Today, filled with the Holy Spirit who came upon them at Pentecost, “Peter looked straight at him, as did John” (v. 4). “Looked straight at” translates a Greek word which means to stare with intent purpose. It is the same word used of the disciples as they stared at Jesus during his Ascension (Acts 1.10: “they were looking intently up into the sky”). It is the same word used of Stephen as he stared into heaven during his martyrdom (Acts 7.55: “Stephen, full of the Holy Spirit, looked up into heaven and saw the glory of God, and Jesus standing at the right hand of God”). These men are now controlled by the Spirit of Jesus. They see what he saw.
We can tell how close we are to Jesus by the degree to which we love those he loves. The first “fruit of the Spirit,” the first result of the Spirit at work in our lives, is love (Galatians 5.22). The first commandment is that we love God, and the second is that we fulfill the first by loving our neighbor (Matthew 22.37, 39). When was the last time you stepped out of your routine to see someone as Jesus does?
Be practical (vs. 2-3)
The disciples followed their Master’s gaze, but for a very different reason. He saw a man in personal pain; they saw a theological question. He stopped to heal this man; they stopped to use him as an example for their theological discussion: “Rabbi, who sinned, this man or his parents, that he was born blind?” (v. 2).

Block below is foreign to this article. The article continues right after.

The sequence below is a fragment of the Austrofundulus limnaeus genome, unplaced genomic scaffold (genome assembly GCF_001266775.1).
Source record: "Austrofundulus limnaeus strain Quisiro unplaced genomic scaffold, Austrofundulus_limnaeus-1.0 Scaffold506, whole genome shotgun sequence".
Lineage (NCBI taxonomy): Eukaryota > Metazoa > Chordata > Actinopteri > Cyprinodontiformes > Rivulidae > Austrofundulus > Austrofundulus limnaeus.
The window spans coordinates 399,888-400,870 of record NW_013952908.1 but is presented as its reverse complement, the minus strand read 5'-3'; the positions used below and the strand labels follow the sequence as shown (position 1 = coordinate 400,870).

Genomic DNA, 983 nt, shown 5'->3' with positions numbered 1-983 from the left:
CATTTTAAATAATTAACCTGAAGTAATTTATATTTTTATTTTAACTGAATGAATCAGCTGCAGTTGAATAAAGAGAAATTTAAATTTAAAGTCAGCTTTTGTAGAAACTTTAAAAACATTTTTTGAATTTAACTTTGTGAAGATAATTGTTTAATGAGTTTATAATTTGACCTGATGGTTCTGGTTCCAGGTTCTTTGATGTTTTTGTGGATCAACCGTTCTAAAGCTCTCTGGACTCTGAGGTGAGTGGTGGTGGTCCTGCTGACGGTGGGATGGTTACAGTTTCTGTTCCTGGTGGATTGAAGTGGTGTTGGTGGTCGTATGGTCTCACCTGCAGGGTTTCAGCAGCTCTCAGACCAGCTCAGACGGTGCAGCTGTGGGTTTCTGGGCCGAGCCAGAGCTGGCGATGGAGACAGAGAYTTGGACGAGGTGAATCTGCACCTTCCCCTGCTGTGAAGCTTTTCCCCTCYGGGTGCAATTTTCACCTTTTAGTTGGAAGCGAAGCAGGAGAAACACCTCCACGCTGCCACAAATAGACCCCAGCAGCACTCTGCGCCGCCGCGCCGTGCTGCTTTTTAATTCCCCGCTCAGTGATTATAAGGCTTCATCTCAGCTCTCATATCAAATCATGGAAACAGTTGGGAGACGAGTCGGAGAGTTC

Before we listen to Jesus’ answer, first let’s explore their question, lest we ask it ourselves. The rabbis taught that suffering is the result of sin: “There is no death without sin, and there is no suffering without iniquity” (Rabbi Ammi, in Shab. 55a, cited in Morris 478). First-century Judaism assumed that suffering was proof of divine wrath, and prosperity proof of his pleasure and reward. Such logic is not confined to ancient Judaism—every world religion holds an aspect of its claim.
Hindus believe in the law of karma, the idea that our present suffering is punishment for wrongs we committed in a previous lifetime. According to Gautama Buddha’s “First Sermon at Benares,” all suffering is due to wrong desire. Newspaper accounts following the Columbia tragedy quoted al-Qaeda sympathizers as attributing the disaster to America’s sins against Allah.
In Christian theology, the disciples’ question has been most fully formulated by St. Augustine. His “theodicy” (an account of evil in the light of God’s goodness and power) attributes suffering to the misuse of our free will. God created us to worship him; worship requires freedom; when we misuse this freedom, the consequences are not God’s fault but ours.
Often Augustine is right. I’ve seen marriages end because of adultery; I’ve buried alcoholics who died of cirrhosis of the liver; I’ve known drug users who contracted AIDS; I’ve watched students who didn’t study fail the test and then blame God or me. I know of suffering in my life which has come from my sins. You do too.